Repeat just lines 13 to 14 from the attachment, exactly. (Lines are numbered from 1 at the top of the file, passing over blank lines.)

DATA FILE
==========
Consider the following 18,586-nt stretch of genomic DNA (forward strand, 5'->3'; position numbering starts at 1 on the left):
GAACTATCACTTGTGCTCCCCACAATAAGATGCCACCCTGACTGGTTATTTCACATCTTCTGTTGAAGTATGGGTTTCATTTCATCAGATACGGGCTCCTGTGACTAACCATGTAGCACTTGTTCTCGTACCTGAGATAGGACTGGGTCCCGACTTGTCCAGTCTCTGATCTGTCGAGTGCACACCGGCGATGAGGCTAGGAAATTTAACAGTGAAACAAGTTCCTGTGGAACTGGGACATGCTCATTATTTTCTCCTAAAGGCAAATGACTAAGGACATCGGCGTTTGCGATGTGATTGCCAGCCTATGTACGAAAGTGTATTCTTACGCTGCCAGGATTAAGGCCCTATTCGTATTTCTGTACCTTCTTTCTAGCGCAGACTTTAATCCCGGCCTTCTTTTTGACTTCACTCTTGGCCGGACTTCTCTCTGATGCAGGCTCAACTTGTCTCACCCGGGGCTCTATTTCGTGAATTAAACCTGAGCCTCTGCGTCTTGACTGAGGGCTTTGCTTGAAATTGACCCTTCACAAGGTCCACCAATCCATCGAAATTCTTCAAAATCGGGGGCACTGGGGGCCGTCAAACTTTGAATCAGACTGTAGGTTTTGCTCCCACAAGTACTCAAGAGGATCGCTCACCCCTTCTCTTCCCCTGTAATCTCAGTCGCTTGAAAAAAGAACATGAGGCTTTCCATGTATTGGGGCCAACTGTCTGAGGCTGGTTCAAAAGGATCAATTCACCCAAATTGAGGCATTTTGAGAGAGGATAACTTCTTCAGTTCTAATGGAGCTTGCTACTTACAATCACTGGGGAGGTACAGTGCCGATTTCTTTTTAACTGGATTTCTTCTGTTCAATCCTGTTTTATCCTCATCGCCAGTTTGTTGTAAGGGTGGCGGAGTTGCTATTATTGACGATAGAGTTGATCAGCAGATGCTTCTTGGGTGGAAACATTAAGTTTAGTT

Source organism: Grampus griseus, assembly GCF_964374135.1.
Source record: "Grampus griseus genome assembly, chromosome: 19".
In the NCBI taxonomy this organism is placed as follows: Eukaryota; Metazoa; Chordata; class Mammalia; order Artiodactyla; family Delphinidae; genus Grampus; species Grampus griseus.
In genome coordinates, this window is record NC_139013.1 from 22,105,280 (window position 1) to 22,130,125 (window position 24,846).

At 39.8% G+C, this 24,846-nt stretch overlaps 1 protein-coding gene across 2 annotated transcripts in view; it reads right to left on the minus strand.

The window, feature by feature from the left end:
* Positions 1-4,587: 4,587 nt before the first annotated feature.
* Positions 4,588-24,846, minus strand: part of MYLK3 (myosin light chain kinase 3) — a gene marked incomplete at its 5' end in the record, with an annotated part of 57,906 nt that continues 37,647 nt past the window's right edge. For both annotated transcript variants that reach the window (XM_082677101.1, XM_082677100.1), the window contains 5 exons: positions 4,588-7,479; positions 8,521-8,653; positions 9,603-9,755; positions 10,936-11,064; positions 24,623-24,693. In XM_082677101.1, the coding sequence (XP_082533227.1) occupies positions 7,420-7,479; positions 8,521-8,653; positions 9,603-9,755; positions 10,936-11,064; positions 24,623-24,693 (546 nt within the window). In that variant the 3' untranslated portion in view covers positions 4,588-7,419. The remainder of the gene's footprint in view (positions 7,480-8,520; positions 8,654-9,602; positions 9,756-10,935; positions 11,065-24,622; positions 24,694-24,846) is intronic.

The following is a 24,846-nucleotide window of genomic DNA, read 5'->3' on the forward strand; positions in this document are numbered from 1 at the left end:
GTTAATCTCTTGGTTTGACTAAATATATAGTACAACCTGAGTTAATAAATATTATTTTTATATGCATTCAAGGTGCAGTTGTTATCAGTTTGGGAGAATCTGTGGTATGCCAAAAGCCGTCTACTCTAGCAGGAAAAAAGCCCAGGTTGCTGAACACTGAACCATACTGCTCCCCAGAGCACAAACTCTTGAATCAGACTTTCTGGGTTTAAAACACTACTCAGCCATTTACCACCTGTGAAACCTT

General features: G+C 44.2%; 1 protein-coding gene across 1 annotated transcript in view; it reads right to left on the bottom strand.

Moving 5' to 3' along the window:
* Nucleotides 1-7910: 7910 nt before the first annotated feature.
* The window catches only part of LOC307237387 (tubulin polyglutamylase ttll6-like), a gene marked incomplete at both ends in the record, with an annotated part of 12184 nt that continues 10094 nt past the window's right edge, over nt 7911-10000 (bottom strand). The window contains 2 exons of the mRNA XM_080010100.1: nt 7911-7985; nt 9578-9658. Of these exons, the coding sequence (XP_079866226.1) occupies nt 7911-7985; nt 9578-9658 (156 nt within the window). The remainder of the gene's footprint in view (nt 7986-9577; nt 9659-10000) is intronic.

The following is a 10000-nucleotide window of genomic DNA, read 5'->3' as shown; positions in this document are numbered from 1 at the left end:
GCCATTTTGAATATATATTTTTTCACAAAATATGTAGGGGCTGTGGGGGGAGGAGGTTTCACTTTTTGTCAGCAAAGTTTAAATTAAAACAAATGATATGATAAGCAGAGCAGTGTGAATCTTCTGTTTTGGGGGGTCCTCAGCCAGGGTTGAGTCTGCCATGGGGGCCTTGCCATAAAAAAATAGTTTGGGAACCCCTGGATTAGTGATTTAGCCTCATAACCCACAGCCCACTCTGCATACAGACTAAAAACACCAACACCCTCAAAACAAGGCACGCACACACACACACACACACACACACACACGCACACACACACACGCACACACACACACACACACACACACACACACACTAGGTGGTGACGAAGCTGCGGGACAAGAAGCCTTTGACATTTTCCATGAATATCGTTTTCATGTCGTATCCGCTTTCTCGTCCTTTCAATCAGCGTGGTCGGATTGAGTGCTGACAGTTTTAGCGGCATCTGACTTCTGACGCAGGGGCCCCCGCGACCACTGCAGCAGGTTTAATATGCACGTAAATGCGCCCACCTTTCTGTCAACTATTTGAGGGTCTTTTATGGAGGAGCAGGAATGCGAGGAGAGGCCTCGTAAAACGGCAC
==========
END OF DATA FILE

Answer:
General features: G+C 44.2%; 1 protein-coding gene across 1 annotated transcript in view; it reads right to left on the bottom strand.

Moving 5' to 3' along the window: